1) What is the topic and argument of the first chapter “Time and Seasons,” and about whom is it written? Have you experienced a “journey of faith”? What have been the stages of that journey? If not a journey of faith, have you experienced an educational journey? A philosophical journey? What have the stages of these been? Where do you see yourself going next on this/these path/s?
2) What are some of the revelations Lyndall has had about being a woman, about men, or about the relationships between men and women? What experiences has she had that seem to be informing her attitudes? What are some deeply held beliefs you have about your own gender? Do you have assumptions or beliefs about other genders? What are these and where do they come from? (Culture? Family? Religion? Peer group? Personal experience?)
3) What does this novel have to say about work? Think specifically of Waldo’s experiences in the world with different kinds of work, as well as Gregory Rose’s time spent nursing Lyndall. Think too about the domestic work Em does, mostly behind the scenes. What are your beliefs and attitudes about work? What about the relationship between work and leisure? The contrast between working physically and working mentally? In what ways are your beliefs about work either challenged or affirmed by the character’s experiences in the text?
4) This novel was published in 1883, and the events narrated in it seem to take place a few decades before that. Further, the book takes place in South Africa, half a world away. Given the setting, what surprised you about the events in the text or about the attitudes in the text? What elements seemed “old-fashioned” or even offensive? Which elements felt contemporary? What does reading a text like The Story of an African Farm help you understand about your struggles (or the struggles of those around you) today? Does the novel help you think of contemporary issues differently? If so, what and how? Or does it affirm the ways that you think about any contemporary issues?
While the novel has overlapping concerns with many other Transformative Text titles, two particularly interesting pairings would be with Virginia Woolf’s To the Lighthouse and St. Augustine’s Confessions. The structure of To the Lighthouse, with two parts, taking place in two different periods of time, divided by a lyric and philosophical section of text is strikingly similar to that of The Story of an African Farm. Additionally, both writers wrestle with what it means to be a woman and what relationships between the genders should look like. While not contemporaries, Schreiner and Woolf are not separated by much time, but the comparison is still interesting given differences in geography and culture. Both also spend significant time exploring art/aesthetics (Woolf through Lily and Schreiner through Waldo) and intellectual pursuit (Woolf through Mr. Ramsey and Schreiner through Lyndall).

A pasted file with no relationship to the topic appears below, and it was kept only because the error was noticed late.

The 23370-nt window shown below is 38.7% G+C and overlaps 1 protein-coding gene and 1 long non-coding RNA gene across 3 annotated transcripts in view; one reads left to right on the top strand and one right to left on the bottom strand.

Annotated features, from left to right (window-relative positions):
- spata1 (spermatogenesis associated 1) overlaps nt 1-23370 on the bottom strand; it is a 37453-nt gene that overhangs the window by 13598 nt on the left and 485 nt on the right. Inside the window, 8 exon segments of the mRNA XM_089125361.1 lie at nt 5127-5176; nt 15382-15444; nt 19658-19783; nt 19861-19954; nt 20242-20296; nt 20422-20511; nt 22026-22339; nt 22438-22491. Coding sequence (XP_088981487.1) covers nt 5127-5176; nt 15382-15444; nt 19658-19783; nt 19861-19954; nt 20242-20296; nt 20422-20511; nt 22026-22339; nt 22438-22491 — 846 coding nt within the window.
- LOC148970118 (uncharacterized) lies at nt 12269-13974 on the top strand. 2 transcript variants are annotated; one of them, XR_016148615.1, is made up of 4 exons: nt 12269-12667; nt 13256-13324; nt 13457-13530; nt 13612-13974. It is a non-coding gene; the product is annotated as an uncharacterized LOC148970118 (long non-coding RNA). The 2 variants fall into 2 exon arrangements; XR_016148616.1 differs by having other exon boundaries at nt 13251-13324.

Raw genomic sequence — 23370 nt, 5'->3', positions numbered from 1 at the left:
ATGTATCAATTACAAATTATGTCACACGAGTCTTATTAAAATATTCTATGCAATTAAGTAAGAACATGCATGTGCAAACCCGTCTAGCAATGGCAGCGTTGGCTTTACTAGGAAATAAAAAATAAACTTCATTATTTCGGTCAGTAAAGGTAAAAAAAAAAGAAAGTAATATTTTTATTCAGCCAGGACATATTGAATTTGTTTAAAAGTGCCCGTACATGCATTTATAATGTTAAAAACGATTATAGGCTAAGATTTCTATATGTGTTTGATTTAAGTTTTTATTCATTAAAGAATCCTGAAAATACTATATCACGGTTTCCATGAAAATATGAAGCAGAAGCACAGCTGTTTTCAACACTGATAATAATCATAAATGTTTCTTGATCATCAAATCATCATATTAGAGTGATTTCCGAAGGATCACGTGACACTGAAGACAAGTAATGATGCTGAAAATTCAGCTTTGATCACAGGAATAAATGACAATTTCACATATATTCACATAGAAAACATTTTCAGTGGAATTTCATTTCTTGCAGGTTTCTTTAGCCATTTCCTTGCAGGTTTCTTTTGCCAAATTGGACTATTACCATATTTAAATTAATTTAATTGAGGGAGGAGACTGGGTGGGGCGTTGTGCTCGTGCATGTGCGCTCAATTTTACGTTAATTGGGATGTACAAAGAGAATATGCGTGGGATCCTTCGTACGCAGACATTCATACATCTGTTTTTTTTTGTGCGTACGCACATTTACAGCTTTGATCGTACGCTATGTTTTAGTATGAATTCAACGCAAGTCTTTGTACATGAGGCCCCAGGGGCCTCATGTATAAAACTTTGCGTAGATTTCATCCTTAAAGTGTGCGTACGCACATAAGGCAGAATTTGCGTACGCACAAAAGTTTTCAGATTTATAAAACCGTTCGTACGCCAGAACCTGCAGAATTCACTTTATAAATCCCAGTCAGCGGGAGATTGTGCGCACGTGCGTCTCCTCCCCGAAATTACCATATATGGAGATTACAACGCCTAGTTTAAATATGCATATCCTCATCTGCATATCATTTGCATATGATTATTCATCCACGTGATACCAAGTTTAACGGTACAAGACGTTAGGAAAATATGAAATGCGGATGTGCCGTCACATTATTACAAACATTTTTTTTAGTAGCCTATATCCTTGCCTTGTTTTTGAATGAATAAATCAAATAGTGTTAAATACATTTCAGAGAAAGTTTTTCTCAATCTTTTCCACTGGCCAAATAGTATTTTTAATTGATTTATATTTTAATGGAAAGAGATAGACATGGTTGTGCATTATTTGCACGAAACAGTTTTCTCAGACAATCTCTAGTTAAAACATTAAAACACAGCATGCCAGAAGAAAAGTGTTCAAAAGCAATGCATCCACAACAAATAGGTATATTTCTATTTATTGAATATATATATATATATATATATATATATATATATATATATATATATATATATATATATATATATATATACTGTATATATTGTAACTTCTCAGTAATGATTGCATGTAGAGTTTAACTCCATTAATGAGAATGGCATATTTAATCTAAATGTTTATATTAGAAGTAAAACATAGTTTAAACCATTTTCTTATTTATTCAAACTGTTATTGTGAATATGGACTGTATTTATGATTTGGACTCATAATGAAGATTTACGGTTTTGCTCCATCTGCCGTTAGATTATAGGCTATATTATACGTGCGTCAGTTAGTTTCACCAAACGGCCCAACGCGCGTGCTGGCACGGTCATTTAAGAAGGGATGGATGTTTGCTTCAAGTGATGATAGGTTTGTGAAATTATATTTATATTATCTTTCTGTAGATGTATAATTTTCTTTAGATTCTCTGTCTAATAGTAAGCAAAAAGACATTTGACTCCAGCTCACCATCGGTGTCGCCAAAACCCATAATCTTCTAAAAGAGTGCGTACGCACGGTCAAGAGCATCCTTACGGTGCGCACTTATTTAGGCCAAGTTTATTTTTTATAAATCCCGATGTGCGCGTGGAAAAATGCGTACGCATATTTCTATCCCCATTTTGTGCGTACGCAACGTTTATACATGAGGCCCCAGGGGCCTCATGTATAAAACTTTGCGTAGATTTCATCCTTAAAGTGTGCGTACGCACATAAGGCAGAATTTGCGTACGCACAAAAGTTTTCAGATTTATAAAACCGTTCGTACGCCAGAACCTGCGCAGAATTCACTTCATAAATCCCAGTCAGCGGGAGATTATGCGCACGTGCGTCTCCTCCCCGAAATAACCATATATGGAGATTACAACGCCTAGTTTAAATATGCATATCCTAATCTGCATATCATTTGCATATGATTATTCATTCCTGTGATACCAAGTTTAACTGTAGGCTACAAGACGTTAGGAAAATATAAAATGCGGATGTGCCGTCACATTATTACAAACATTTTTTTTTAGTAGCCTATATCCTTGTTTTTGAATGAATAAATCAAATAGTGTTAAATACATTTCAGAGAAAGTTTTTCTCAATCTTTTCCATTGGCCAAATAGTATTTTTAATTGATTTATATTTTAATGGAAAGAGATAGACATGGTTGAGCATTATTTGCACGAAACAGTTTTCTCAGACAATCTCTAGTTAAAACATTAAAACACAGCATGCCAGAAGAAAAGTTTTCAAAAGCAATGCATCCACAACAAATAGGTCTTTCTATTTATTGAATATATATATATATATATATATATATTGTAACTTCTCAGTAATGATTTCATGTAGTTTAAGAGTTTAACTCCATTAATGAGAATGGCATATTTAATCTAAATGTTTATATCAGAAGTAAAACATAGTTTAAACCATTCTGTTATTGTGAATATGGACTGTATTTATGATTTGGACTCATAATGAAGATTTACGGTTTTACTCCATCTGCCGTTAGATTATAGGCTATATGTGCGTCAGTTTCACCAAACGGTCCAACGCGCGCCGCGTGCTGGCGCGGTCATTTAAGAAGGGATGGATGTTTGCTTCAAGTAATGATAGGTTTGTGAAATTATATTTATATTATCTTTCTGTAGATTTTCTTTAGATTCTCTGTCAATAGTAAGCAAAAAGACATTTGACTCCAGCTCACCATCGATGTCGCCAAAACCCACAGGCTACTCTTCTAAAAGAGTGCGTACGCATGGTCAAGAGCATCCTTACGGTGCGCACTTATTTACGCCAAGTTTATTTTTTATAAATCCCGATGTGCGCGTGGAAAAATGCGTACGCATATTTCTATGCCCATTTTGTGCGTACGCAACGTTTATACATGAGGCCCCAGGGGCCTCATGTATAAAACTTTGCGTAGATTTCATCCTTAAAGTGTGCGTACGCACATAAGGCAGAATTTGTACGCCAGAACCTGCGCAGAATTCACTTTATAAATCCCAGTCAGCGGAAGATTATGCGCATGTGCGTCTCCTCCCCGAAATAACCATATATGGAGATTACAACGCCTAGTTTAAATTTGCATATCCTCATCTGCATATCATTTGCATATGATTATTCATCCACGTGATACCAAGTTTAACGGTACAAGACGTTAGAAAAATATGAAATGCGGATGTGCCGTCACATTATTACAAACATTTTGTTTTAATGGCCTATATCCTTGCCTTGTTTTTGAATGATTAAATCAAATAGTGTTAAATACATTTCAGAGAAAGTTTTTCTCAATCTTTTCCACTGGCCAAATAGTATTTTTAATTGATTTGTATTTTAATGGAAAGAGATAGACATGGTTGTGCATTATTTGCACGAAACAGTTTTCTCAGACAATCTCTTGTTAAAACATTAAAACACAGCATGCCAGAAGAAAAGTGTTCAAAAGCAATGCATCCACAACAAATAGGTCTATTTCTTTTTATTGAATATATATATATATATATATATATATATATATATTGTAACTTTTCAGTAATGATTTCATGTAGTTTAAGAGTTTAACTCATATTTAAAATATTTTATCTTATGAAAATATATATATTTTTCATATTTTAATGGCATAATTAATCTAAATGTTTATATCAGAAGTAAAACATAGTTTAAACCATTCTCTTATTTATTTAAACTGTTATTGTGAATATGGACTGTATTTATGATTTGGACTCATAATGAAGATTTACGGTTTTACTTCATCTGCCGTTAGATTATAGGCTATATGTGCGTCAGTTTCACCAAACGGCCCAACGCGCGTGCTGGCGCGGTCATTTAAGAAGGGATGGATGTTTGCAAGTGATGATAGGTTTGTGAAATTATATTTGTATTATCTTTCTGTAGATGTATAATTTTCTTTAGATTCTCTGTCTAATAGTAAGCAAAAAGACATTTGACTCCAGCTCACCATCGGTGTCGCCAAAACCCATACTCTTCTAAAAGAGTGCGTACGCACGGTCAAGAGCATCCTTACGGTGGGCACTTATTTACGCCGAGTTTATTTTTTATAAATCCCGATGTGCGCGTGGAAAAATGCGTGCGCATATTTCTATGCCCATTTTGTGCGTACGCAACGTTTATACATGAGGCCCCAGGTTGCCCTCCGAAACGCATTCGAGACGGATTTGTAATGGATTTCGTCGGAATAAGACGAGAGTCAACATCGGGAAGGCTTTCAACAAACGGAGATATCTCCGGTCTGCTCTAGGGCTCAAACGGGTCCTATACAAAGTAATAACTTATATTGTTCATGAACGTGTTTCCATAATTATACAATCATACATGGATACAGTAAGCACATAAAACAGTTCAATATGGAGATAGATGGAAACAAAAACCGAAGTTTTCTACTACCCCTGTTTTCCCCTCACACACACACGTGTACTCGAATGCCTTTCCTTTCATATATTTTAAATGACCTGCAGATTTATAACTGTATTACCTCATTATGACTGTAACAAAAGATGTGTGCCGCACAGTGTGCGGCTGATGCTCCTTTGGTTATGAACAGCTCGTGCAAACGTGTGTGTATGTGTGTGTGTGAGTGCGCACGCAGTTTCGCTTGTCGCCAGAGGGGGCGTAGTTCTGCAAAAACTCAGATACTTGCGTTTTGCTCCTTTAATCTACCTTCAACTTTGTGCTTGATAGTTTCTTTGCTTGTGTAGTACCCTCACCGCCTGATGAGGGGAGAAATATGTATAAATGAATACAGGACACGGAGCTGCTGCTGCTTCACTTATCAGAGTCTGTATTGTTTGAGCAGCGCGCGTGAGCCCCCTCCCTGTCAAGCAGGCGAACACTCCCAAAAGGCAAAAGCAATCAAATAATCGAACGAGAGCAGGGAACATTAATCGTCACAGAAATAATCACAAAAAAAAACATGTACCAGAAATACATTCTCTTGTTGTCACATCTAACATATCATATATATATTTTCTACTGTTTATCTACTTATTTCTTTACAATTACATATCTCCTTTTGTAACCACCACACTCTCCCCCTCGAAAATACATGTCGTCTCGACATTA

The other pairing, of Schreiner with St. Augustine is suggested by Waldo’s faith journey in “Time and Seasons.” Students who are already familiar with Augustine’s narrative of his own faith journey could compare the two, particularly how it led one to greater religious belief and one away from it. Both Augustine and Waldo also question God, to very different effect. Further, Lydall’s feminism can be read against Augustine’s beliefs about gender and sexuality.
Schreiner has her own section of the Victorian Web, with links to her works, articles about themes in her books, and biographical information. Prof. Florence Boos from the University of Iowa has a long list of reading/discussion questions on the Department of English website that could be helpful for class planning or writing exams. This source also provides some helpful context for the novel. A few blog posts, one by Prof. Matthew Cheney and another by Anne Dewitt and a review by Ana S. on the Project Gutenberg Project blog, all provide some educated reader responses to the novel and various observations that instructors might find useful to bring into the classroom. There have been a (surprising?) number of academic papers published on Olive Schreiner’s treatment of animals in the novel as well.